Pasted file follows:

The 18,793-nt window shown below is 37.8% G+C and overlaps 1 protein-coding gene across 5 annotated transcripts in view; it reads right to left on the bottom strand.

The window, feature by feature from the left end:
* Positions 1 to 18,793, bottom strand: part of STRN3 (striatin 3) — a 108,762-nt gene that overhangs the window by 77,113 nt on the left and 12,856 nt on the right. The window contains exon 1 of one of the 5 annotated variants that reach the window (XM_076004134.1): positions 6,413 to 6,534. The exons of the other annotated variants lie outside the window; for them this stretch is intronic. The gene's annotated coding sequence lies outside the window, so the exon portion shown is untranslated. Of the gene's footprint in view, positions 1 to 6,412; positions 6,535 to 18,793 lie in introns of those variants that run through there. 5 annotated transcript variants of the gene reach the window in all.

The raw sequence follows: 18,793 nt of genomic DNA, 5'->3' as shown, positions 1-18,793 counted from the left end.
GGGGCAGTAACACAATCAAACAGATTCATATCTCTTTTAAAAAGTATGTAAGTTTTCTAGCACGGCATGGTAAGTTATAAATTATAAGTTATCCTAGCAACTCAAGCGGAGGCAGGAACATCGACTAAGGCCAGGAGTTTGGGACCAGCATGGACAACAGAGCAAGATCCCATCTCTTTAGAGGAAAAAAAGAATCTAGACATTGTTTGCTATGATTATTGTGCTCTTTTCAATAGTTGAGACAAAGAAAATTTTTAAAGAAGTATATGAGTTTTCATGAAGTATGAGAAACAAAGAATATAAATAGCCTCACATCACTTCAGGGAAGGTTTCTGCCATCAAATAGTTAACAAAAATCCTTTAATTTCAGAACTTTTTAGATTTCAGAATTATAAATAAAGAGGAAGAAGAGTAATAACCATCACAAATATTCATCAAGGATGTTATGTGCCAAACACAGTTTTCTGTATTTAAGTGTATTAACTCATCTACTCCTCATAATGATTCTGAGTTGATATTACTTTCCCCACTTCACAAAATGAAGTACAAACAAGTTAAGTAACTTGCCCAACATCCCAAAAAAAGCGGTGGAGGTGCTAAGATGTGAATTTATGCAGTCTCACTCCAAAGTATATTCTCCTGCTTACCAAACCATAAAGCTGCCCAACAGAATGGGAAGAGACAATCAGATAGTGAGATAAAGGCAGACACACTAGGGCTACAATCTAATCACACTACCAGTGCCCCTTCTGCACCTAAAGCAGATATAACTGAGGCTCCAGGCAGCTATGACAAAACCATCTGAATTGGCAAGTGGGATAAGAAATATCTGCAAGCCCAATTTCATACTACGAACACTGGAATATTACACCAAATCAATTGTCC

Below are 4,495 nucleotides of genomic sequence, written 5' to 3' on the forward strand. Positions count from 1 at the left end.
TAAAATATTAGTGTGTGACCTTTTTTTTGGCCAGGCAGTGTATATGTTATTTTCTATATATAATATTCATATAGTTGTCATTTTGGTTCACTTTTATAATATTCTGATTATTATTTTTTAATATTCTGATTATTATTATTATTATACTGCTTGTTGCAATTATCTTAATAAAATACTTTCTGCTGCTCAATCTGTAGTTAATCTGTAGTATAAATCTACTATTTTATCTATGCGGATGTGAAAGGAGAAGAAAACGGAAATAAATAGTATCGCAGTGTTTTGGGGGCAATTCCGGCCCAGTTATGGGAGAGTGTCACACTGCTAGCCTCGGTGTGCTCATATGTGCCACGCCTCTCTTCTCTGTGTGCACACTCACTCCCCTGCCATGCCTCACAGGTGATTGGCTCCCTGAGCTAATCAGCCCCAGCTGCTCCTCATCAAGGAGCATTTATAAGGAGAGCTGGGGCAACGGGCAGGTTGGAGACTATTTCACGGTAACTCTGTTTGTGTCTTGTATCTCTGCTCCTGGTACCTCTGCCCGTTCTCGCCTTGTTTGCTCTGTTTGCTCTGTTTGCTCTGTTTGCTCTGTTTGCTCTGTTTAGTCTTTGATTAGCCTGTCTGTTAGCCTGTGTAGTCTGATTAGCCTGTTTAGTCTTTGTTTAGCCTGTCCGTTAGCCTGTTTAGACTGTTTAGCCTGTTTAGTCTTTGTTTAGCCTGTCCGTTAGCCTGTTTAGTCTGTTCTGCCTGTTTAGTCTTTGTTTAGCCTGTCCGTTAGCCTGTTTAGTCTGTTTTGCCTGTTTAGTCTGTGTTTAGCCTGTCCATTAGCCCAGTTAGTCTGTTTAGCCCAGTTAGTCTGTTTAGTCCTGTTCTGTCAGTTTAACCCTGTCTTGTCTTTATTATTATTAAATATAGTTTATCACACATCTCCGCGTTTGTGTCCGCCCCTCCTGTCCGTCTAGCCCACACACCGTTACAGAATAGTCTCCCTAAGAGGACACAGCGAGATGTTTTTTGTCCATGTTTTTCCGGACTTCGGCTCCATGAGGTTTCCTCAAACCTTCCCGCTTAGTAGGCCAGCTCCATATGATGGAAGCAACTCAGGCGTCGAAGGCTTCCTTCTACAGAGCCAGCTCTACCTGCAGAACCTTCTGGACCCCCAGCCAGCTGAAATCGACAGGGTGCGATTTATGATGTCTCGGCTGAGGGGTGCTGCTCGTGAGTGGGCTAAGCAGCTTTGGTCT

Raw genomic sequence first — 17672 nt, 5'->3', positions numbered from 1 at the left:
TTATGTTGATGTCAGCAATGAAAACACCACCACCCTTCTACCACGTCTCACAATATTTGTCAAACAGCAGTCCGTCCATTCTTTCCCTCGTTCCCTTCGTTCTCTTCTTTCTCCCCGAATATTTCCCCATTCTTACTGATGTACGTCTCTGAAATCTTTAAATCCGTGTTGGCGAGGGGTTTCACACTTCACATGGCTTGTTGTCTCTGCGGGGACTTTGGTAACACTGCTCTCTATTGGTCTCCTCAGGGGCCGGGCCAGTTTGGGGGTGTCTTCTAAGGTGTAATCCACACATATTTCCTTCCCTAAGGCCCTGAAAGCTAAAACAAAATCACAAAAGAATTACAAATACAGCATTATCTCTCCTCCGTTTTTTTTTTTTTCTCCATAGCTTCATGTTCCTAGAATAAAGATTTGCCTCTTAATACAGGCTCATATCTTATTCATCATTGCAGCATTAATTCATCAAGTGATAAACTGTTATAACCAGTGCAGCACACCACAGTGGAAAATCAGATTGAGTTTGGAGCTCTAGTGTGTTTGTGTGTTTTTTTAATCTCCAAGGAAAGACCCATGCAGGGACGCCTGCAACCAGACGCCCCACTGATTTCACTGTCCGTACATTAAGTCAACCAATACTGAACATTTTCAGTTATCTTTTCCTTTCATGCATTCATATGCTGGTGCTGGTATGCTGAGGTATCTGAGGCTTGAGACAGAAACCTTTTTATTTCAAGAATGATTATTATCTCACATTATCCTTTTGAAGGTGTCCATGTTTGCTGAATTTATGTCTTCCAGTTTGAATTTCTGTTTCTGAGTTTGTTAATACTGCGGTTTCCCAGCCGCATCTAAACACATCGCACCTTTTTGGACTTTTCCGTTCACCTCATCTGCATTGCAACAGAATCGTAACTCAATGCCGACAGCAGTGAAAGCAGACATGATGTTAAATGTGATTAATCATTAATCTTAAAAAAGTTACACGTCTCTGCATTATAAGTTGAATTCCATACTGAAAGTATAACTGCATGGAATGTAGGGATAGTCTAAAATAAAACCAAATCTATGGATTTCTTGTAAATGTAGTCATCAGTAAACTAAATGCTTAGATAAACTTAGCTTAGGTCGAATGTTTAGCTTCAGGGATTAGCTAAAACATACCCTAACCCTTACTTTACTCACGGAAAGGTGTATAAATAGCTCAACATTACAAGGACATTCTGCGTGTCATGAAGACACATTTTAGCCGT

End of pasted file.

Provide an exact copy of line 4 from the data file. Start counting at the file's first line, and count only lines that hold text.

The raw sequence follows: 18,793 nt of genomic DNA, 5'->3' as shown, positions 1-18,793 counted from the left end.